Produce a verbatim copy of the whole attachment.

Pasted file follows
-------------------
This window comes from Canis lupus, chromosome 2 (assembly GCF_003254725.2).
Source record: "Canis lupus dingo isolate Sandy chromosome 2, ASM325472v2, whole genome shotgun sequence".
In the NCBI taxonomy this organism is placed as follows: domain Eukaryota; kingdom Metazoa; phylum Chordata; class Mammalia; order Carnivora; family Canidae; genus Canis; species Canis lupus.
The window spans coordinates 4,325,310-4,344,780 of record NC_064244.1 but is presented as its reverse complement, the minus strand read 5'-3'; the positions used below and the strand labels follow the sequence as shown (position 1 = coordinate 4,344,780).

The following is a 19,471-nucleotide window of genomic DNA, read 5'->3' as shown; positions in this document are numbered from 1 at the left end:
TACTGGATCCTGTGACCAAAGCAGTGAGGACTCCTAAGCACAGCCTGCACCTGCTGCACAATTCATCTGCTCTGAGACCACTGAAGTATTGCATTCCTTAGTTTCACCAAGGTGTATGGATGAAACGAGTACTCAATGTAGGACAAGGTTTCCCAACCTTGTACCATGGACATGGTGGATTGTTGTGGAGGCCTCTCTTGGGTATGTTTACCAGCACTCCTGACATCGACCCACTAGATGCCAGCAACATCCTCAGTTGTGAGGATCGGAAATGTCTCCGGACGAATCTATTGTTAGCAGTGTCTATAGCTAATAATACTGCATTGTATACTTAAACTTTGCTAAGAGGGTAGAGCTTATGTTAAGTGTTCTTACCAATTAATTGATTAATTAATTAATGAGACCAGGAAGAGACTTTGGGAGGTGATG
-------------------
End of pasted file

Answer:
This window comes from Canis lupus, chromosome 2 (assembly GCF_003254725.2).
Source record: "Canis lupus dingo isolate Sandy chromosome 2, ASM325472v2, whole genome shotgun sequence".
In the NCBI taxonomy this organism is placed as follows: domain Eukaryota; kingdom Metazoa; phylum Chordata; class Mammalia; order Carnivora; family Canidae; genus Canis; species Canis lupus.
The window spans coordinates 4,325,310-4,344,780 of record NC_064244.1 but is presented as its reverse complement, the minus strand read 5'-3'; the positions used below and the strand labels follow the sequence as shown (position 1 = coordinate 4,344,780).

The following is a 19,471-nucleotide window of genomic DNA, read 5'->3' as shown; positions in this document are numbered from 1 at the left end:
TACTGGATCCTGTGACCAAAGCAGTGAGGACTCCTAAGCACAGCCTGCACCTGCTGCACAATTCATCTGCTCTGAGACCACTGAAGTATTGCATTCCTTAGTTTCACCAAGGTGTATGGATGAAACGAGTACTCAATGTAGGACAAGGTTTCCCAACCTTGTACCATGGACATGGTGGATTGTTGTGGAGGCCTCTCTTGGGTATGTTTACCAGCACTCCTGACATCGACCCACTAGATGCCAGCAACATCCTCAGTTGTGAGGATCGGAAATGTCTCCGGACGAATCTATTGTTAGCAGTGTCTATAGCTAATAATACTGCATTGTATACTTAAACTTTGCTAAGAGGGTAGAGCTTATGTTAAGTGTTCTTACCAATTAATTGATTAATTAATTAATGAGACCAGGAAGAGACTTTGGGAGGTGATG